GDP returns to pre-pandemic levels with 0.9% growth

UK GDP grew by 0.9% in November 2021 and is above its pre-coronavirus level (February 2020) for the first time, by 0.7%.

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Rozi Jones
14th January 2022
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"The economy now stands 0.7% larger than in February 2020, thanks to an upward revision in the growth rate in October."

The latest data from the ONS shows that services (0.7%), production (1.0%) and construction (3.5%) output all increased between October and November 2021. This means that services and construction output are both 1.3% above their pre-coronavirus levels while production remains 2.6% below.

Output in consumer-facing services grew by 0.8%, mainly because of a 1.4% increase in retail trade.

If there are no other data revisions, quarterly GDP for Q4 2021 will either reach or surpass its pre-Covid level, provided the December estimate does not fall by more than 0.2%.

Derrick Dunne, CEO of YOU Asset Management, commented: “UK GDP has finally returned to pre-pandemic levels with better-than-expected growth of 0.9% in November, recovering from October’s stall and beating February 2020’s reading by 0.7%.

“But to say the economy is back on track is to paint the picture with a broad brush, while the smaller details in today’s data show we’re not quite out of the woods yet. For example, while retail trade continued to grow in November, consumer-facing services in general are still some 5.0% below their pre-Covid levels.

“It’s also worth remembering that today’s figures pre-date the worst of pre-Christmas Covid uncertainty, with fears over the spread of Omicron and the potential for new restrictions due to weigh heavily on consumer behaviour in December.

“Economists are predicting that UK economic growth could outstrip every other G7 nation this year, and today’s data is a timely reminder that investors should prepare to make the most of it. But with sky-high inflation and supply chain disruption still on the agenda, a resilient portfolio prepared for challenges is still the best solution.”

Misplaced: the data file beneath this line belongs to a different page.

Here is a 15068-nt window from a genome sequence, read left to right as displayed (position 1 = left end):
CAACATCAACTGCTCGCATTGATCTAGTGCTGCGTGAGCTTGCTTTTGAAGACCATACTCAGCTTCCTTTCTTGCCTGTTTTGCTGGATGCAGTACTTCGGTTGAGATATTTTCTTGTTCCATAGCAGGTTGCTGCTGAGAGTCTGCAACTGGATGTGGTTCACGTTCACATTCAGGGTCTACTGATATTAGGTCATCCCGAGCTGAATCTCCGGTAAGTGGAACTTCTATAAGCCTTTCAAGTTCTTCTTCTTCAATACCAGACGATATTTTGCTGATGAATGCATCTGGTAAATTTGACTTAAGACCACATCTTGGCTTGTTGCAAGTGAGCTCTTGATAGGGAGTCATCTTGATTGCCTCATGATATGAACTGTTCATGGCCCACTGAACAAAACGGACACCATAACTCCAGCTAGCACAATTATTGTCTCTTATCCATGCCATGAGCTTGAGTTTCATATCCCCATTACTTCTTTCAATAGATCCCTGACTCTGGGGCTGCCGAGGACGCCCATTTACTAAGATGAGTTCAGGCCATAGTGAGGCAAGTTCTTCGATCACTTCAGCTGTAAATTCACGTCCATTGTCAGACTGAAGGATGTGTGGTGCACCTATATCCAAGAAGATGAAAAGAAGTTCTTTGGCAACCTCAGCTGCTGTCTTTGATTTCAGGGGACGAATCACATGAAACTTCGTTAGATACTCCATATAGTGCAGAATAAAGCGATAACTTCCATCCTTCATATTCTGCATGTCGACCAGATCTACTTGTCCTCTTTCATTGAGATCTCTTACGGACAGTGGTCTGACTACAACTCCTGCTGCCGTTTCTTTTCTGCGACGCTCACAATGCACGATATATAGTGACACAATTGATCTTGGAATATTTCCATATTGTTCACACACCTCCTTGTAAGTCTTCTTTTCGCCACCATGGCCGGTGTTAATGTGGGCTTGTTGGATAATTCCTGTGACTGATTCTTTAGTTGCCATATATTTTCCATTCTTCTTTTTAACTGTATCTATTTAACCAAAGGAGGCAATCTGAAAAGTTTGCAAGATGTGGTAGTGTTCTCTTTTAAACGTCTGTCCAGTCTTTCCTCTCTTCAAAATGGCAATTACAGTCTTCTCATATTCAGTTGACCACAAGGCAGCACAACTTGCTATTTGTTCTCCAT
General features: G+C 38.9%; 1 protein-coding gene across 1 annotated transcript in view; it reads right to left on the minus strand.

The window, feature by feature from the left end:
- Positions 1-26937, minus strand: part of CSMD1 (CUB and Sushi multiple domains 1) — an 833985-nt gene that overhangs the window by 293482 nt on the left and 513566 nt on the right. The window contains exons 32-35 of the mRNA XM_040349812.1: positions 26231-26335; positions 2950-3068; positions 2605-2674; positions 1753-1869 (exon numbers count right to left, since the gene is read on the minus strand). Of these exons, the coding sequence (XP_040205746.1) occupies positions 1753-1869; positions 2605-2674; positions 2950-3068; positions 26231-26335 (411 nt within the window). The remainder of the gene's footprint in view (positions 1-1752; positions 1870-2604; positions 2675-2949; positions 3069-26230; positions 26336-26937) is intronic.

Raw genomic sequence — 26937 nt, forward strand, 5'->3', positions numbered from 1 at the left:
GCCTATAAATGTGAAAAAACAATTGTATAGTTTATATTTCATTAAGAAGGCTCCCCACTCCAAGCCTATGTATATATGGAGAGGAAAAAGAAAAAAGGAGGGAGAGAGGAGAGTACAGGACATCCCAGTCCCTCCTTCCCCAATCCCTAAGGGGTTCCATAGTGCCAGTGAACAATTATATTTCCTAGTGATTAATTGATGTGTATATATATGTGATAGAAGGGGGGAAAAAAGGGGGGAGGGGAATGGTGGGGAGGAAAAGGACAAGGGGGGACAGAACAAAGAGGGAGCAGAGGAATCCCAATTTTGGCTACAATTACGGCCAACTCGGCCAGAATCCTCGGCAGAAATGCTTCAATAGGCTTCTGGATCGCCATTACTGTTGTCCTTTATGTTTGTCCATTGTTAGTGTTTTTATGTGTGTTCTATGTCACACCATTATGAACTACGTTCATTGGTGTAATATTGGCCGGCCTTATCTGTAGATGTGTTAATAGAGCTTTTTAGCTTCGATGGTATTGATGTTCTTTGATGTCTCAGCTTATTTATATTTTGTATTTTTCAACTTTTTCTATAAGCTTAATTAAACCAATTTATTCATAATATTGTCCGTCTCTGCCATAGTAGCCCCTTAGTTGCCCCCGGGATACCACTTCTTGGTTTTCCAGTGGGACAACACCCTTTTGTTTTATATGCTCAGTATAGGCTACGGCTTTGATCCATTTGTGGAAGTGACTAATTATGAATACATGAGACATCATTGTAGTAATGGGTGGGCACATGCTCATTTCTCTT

Richard Carter, head of fixed interest research at Quilter Cheviot, said: “For months now, the UK economy has been slowly ticking up and slowly returning back to pre-pandemic levels of normality. In October, we were just 0.5% below February 2020 GDP levels, and now in November we finally broke through pre-pandemic GDP levels after 0.9% growth. The economy now stands 0.7% larger than in February 2020, thanks to an upward revision in the growth rate in October.

“However, despite the strong figures in November, storm clouds were gathering in late November and early December with the emergence of the Omicron variant, so it is expected the growth weakens once Omicron feeds through into the numbers.

“While major restrictions were avoided, there’s no doubt that consumers would have been exercising more caution than expected in December, with businesses in the hospitality and leisure sector paying the price. Likewise, the UK economy would have lost a significant number of working days in December due to isolations.

“Combine this with a cost of living crisis that is quickly becoming the most important political issue and you have a recipe for a tough economic environment over the winter months. We’ve seen weaker than expected Boxing Day sales recorded and this could well be a barometer for weak consumer spending going into 2022.”

Susannah Streeter, senior investment and markets analyst, Hargreaves Lansdown, added: "The UK economy was in fitter form than expected before Omicron hit, with construction and manufacturing sectors flexing their muscles with a jump in activity. Growth overall came in at 0.9% significantly higher than the forecast 0.4%. That pushed UK output to 0.7% above its pre-pandemic level, but it was the calm before the storm.

"With Omicron expected to be a short sharp shock rather than a lingering malaise, this November snapshot is likely to be taken as more evidence that once infection rates subside the economy will be in good enough shape to withstand further interest rate rises, to keep a lid on soaring inflation. However, there are also indications that supply chain snarl ups may have eased, with car output rising and construction materials reportedly easier to source, which could help limit the rise in prices to some extent."

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